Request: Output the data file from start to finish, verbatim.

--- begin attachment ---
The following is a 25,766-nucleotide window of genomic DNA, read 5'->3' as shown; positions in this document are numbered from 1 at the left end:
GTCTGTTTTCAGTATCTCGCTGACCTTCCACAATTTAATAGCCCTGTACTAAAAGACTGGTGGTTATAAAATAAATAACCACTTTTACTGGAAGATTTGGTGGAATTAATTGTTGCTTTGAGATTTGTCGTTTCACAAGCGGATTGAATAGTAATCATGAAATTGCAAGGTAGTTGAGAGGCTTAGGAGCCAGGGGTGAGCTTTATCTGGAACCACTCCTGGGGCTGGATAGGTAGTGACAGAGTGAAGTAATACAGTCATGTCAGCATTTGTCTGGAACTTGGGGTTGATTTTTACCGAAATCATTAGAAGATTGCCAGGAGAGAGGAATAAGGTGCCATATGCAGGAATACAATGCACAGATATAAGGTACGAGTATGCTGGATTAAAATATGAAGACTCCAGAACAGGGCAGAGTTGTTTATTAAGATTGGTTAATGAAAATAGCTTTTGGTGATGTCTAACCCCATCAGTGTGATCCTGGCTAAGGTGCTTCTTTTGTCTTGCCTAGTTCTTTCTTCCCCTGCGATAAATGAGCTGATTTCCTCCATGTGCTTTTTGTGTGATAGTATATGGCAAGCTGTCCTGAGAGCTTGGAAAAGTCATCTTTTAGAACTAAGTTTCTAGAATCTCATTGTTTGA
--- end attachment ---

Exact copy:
The following is a 25,766-nucleotide window of genomic DNA, read 5'->3' as shown; positions in this document are numbered from 1 at the left end:
GTCTGTTTTCAGTATCTCGCTGACCTTCCACAATTTAATAGCCCTGTACTAAAAGACTGGTGGTTATAAAATAAATAACCACTTTTACTGGAAGATTTGGTGGAATTAATTGTTGCTTTGAGATTTGTCGTTTCACAAGCGGATTGAATAGTAATCATGAAATTGCAAGGTAGTTGAGAGGCTTAGGAGCCAGGGGTGAGCTTTATCTGGAACCACTCCTGGGGCTGGATAGGTAGTGACAGAGTGAAGTAATACAGTCATGTCAGCATTTGTCTGGAACTTGGGGTTGATTTTTACCGAAATCATTAGAAGATTGCCAGGAGAGAGGAATAAGGTGCCATATGCAGGAATACAATGCACAGATATAAGGTACGAGTATGCTGGATTAAAATATGAAGACTCCAGAACAGGGCAGAGTTGTTTATTAAGATTGGTTAATGAAAATAGCTTTTGGTGATGTCTAACCCCATCAGTGTGATCCTGGCTAAGGTGCTTCTTTTGTCTTGCCTAGTTCTTTCTTCCCCTGCGATAAATGAGCTGATTTCCTCCATGTGCTTTTTGTGTGATAGTATATGGCAAGCTGTCCTGAGAGCTTGGAAAAGTCATCTTTTAGAACTAAGTTTCTAGAATCTCATTGTTTGA